Millions of Iranians demonstrated throughout the country today in response to revolutionary leader Ayatollah Ruhollah Khomeini's call for a campaign to liberate Palestine and "drown Israel with buckets full of water."

The massive turnout of Khomeini supporters came as Kurdish forces inflicted new setbacks on the government in the northwest border regions.

Pars, the official news agency, said an Iranian F4 jet fighter was shot down and another crashed during heavy fighting between government forces and Kurdish rebels near the border town of Paveh.

The marches in Tehran were both pro-Palestinian and anti-U.S. Crowds chanted, "Death to Carter, Begin and Sadat."

The crowds offered mass prayers for the restoration of Palestinian rights after the ayatollah had declared today -- the last Friday of the holy month of Ramadan when Moslems pray to cleanse themselves spiritually -- "liberation of Palestine day."

Khomeini said yesterday that "if every Moslem were to pour a single bucketful of water on Israel it would be drowned by an uncontrollable flood." He had urged Moslems all over the world to join in prayer today to coordinate their actions "to cleanse themselves of Zionism and free Palestine."

Apart from the millions in Iran, Moslems in other Islamic countries including Pakistan, Kuwait and Syria supported the ayatollah's campaign.

Syria made its physical presence felt in the Iranian rally for Palestine when its visiting foreign minister, Addul Halim Khaddam, delivered the keynote speech at the culmination of the march in Tehran of hundreds of thousands representing all shades of the Iranian political spectrum.

Accompanied by Iranian Prime Minister Mehdi Bazargan, leading Tehran clergyman Ayatollah Taleghani and Arab ambassadors, Khaddam declared that the Iranian revolution had a great and vital role to play in harmonizing forces in the Middle East for the battle to free Palestine.

He said the United States wanted to turn President Anwar Sadat of Egypt into "a gendarme to defend American interests in the Middle East."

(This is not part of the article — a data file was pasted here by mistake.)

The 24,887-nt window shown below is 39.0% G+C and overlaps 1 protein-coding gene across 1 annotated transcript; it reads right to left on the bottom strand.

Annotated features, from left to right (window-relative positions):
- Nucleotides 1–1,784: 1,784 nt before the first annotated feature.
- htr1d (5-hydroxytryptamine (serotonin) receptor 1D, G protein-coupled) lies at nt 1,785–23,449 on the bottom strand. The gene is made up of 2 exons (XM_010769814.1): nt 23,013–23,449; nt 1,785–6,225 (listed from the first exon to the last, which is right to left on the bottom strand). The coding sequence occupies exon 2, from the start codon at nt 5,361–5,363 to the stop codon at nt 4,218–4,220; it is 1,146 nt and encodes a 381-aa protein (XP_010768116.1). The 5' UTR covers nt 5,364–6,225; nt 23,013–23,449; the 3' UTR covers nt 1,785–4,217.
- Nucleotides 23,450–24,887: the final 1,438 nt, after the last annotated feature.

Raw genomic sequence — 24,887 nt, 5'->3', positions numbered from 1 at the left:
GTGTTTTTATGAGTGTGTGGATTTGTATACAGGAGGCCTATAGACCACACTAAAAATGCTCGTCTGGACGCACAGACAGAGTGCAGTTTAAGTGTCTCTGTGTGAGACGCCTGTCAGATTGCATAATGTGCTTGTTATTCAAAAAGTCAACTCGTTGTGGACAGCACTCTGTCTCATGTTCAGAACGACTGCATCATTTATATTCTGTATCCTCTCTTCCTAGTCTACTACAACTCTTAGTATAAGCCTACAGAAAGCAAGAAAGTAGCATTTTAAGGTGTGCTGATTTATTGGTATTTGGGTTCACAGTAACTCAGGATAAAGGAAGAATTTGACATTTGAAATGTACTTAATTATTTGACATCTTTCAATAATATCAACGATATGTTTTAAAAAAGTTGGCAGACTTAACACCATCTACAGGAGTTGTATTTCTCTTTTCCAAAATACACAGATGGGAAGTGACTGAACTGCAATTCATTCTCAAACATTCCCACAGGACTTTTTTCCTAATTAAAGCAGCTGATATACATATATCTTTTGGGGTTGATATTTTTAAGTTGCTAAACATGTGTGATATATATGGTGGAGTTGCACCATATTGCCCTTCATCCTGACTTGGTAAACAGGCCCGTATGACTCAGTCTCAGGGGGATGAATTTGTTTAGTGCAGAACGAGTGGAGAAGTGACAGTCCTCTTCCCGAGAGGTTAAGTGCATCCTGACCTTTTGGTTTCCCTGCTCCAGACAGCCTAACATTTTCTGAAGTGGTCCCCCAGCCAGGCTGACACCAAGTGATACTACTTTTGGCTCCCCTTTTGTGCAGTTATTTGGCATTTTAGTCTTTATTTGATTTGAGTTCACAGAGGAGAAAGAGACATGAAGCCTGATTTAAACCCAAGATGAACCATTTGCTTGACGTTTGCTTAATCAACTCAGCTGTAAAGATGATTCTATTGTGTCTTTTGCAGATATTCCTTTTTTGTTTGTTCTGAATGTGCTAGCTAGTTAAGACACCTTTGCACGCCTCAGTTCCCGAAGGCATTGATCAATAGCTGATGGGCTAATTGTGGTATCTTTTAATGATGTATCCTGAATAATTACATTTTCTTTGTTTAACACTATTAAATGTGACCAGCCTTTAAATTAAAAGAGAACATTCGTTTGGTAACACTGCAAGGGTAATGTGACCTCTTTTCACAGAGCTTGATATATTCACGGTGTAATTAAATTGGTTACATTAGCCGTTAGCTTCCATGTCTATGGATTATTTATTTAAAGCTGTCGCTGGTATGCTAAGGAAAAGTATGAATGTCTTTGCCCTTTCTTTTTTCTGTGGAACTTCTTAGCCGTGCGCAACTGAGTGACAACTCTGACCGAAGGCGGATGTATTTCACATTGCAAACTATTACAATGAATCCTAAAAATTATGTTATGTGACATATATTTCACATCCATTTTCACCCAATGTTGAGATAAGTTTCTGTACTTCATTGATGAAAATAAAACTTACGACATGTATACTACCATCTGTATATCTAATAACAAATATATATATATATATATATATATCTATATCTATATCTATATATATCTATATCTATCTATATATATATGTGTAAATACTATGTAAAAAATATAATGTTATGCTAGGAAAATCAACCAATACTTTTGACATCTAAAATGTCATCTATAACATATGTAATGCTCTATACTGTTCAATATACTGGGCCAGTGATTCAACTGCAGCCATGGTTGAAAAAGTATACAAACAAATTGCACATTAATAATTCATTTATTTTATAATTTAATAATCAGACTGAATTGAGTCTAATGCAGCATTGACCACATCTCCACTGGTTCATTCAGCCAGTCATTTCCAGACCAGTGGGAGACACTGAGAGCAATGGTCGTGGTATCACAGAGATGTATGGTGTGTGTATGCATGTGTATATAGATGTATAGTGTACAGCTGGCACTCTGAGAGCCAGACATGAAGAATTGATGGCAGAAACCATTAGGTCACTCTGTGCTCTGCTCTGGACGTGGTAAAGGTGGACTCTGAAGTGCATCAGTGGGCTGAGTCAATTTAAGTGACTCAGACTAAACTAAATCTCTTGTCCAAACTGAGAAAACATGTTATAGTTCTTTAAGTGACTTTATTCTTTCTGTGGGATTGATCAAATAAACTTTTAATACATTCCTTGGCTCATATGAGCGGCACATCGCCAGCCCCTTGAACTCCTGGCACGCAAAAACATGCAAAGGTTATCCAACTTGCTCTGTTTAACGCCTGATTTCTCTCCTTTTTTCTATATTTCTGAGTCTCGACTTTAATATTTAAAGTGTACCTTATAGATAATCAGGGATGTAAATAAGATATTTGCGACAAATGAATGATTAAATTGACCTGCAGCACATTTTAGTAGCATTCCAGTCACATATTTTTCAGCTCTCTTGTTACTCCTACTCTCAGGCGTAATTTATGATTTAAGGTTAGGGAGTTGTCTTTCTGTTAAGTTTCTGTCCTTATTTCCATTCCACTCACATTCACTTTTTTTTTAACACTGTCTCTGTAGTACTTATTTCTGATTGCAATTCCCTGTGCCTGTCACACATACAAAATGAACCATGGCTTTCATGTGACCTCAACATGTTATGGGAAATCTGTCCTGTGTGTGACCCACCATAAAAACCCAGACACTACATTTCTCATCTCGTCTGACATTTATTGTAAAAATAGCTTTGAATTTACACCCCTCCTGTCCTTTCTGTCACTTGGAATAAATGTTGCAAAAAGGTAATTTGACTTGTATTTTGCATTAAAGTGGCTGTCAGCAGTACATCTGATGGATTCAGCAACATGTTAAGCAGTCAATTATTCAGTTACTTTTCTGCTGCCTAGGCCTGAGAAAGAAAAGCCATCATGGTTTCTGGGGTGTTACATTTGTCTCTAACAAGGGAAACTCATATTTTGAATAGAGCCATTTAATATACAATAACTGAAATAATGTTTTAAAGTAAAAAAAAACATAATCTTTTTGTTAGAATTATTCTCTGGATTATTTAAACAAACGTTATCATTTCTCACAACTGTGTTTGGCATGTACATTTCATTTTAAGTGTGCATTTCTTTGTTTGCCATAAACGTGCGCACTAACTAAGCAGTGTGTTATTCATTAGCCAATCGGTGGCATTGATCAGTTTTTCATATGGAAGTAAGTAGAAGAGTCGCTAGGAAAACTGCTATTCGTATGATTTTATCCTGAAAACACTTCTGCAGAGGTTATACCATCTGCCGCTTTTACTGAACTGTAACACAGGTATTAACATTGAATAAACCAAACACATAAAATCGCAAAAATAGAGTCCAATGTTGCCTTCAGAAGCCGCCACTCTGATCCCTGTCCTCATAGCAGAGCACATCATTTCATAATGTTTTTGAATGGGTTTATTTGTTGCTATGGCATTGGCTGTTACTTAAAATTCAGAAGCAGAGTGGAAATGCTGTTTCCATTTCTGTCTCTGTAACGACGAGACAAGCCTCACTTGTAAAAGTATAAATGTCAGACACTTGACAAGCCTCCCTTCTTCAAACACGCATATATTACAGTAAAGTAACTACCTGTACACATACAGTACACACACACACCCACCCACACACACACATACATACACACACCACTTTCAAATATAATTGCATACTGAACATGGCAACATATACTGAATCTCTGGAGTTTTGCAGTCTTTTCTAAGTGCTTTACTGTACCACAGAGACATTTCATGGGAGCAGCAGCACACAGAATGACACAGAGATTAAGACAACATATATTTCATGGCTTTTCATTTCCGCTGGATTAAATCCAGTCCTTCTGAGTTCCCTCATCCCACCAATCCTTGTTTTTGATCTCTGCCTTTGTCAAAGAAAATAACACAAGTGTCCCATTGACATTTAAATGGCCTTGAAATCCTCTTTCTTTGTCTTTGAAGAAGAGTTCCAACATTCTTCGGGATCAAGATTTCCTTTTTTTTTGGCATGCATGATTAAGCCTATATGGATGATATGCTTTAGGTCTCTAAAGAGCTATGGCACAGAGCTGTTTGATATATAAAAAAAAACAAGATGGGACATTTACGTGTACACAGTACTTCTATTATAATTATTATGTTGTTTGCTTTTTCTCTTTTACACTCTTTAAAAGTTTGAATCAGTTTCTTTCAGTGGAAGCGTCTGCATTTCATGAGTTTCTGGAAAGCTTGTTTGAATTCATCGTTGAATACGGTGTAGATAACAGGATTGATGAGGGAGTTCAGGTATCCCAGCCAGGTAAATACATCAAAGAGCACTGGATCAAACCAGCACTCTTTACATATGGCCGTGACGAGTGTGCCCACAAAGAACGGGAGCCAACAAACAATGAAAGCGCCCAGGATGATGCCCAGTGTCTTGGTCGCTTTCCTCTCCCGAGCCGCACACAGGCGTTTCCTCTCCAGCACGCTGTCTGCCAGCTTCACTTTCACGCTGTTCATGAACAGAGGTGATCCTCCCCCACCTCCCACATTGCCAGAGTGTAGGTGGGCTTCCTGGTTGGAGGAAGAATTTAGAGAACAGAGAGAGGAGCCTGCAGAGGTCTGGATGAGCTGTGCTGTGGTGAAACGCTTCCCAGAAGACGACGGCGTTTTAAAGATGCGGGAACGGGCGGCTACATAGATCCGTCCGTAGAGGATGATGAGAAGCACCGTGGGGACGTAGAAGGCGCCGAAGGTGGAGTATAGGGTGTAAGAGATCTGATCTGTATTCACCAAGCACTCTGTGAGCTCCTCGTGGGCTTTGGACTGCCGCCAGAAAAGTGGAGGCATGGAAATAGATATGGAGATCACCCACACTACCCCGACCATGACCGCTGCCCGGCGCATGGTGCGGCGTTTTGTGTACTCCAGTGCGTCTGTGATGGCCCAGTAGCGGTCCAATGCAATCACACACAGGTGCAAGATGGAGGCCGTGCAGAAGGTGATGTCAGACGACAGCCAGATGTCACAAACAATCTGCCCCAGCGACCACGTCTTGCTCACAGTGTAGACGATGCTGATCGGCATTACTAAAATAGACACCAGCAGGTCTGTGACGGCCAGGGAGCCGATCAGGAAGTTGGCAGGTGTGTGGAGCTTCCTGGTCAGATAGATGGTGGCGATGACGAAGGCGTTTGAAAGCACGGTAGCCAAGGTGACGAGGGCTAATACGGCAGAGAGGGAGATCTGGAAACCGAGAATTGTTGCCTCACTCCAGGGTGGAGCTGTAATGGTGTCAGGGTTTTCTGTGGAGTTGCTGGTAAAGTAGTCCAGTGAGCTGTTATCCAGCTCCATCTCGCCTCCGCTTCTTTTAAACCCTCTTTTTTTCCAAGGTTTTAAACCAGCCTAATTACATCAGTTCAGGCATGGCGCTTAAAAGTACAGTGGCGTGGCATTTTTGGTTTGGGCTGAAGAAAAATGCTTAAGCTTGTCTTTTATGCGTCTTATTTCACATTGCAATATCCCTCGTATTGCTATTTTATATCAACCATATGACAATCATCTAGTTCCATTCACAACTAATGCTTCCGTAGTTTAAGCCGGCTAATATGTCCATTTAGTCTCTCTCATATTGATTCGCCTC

But despite the massive feeling for the Palestine cause Khomeini generated among the Iranian people, there was still no sign of any material assistance in the fight against Israel.

Observers said all the rhetoric and verbal support paled in the light of the quick and vehement denial by the Iranian foreign ministry yesterday of a report that Iran had promised to send troops to Syria to fight on Israel's eastern front.

A foreign ministry spokesman said the reports had arisen from a Kuwaiti newspaper's misquoting Khaddam.

Meanwhile, two government Phantom jet fighters and helicopters were hit by Kurdish ground fire as renewed violence in western Iran escalated yesterday into house-to-house fighting in the town of Paveh near the Iraqi border.

The death toll in three days of fighting in the town approached 50 as Kurdish tribesmen attempted to mop up the remaining government security forces in Paveh and the government, unable to get ground reinforcements into the area, threw its air power into the battle.

[Iranian state television reported that at least 40 government guards had been killed and a deputy prime minister, Mehdi Chamran, was trapped with a small group of defenders in a military garrison on the outskirts of Paveh. The report said they were surrounded and all hope was lost.]

Two F4 jet fighters were hit; one crashed into rugged mountains and the other limped back to base, riddled with bullet holes. A Kurdish spokesman said the planes had been struck by automatic weapons fire during strafing runs on the tribesmen's emplacements in the town.